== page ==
English and Chinese.
|Other titles||Hua jen i min., Shih Chen-min chiao shou chi nien wen chi.|
|Statement||edited by Terseita Ang See.|
|Contributions||See, Teresita Ang.|
|The Physical Object|
|Pagination||526 p. ;|
|Number of Pages||526|
This is a really cool, educational book (subtitle: Interactive History adventure). I would like to read my kids more of these books. They can choose from among different possibilities or endings based on choices (in this book they can choose between the choices Chinese immigrants were faced with, and the ending is based on their choice all of the endings are things that really happened to /5. My interest was prompted by reading "The Living," a novel by Annie Dillard about events in the Pacific Northwest in the late 's, including events involving Chinese immigrants. This is a reprint of a book, written before the dust had much settled after the sometimes-violent events referred to /5. From the earliest Chinese immigrants, to the building of the Central Pacific Railroad in the Sierra Nevada Mountains, to the struggle of China during World War II, the fall of China under Communist rule, to the present day lives of Chinese Americans. Iris Chang truly did just to Chinese Americans by writing this by: A decent history of the Chinese Exclusion Act, this book has the feel of a dissertation that needed a little bit more work. Lee argues that the Chinese Exclusion Act, though rescended decades before, was the origin of the racialized understanding of the concept of "Americanness," particularly with respect to today's immigration system.4/5(10).
CHINESE IMMIGRANTS IN THE AMERICAN WEST. The initial arrival of Chinese immigrants to the United States began as a slow trickle in the s, with barely living in the U.S. by the end of However, as gold rush fever swept the country, Chinese immigrants, too, were attracted to . The image was preceded by a popular book, The Last Days of the Republic () written by newspaper editor Pierson Dooner who “described immigration as a “vicious conspiracy” against the U.S. by the Chinese, and illustrated his point with Keller’s drawings” (Tchen/Yeats, ). Chinese Immigration and the Chinese Exclusion Acts. In the s, Chinese workers migrated to the United States, first to work in the gold mines, but also to take agricultural jobs, and factory work, especially in the garment industry. Chinese immigrants were particularly instrumental in building railroads in the American west, and as Chinese laborers grew successful in the United States, a. The completion of the transcontinental railroad in May is usually told as a story of national triumph and a key moment for American Manifest Destiny. The Railroad made it possible to cross the country in a matter of days instead of months, paved the way for new settlers to come out west, and helped speed America's entry onto the world stage as a modern nation that spanned a full continent.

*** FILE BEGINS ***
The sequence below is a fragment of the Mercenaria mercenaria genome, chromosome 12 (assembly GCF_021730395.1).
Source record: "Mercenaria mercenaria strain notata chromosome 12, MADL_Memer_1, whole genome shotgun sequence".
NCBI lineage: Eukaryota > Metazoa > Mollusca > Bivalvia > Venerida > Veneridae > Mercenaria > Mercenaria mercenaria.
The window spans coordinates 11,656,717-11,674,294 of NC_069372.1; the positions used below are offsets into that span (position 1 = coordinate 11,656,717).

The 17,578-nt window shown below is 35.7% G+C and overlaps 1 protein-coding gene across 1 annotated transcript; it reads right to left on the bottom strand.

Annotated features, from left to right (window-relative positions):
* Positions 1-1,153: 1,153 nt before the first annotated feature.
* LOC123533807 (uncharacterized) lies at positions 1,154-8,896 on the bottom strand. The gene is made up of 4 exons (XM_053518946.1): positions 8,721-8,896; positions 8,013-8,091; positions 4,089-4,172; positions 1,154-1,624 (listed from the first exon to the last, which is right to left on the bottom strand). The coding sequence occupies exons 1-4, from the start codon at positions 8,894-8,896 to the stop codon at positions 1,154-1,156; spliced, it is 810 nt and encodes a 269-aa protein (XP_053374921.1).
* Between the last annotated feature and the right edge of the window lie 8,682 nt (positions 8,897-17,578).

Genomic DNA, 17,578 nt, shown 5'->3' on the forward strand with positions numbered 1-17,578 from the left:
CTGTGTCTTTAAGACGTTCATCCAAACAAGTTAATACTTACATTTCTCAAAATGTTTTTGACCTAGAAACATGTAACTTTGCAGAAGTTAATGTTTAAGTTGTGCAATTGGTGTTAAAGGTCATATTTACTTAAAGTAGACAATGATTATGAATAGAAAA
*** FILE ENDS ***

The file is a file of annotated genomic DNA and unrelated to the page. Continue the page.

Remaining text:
The book starts with Chinese immigration (and it might've been nice to have had added some discussion of how those immigration laws got changed, too) but then moves on to segregated education and how it played out in a world where not everything is black and white, and the roles of white supremacists in maintaining the system/5(40). Hailed by the Philadelphia Inquirer as “a must-read,” Forbidden Workers tells for the first time the full story of recent Chinese immigration to this country. Widely praised from the Wall Street Journal to Asian Week, the book uses the Chinese experience to shed light on broader issues of immigration from countries around the Peter Kwong has interviewed countless Cited by: The author documents the struggles of three early leaders in the Chinese-American community who refused to submit to unequal treatment, pursuing U.S. citizenship despite the obstacles in their way, such as the Chinese Exclusion Act, which closed the door to Chinese immigrants and made those already in the U.S. ineligible for citizenship. "The Good Immigrants is a critically important book that analyzes U.S. immigration policy from a wider and deeper perspective. While other works have studied why the United States enacted exclusionary race-based immigration laws, Hsu focuses on the exceptions—the relatively well-to-do Chinese who entered the United States under an exempt.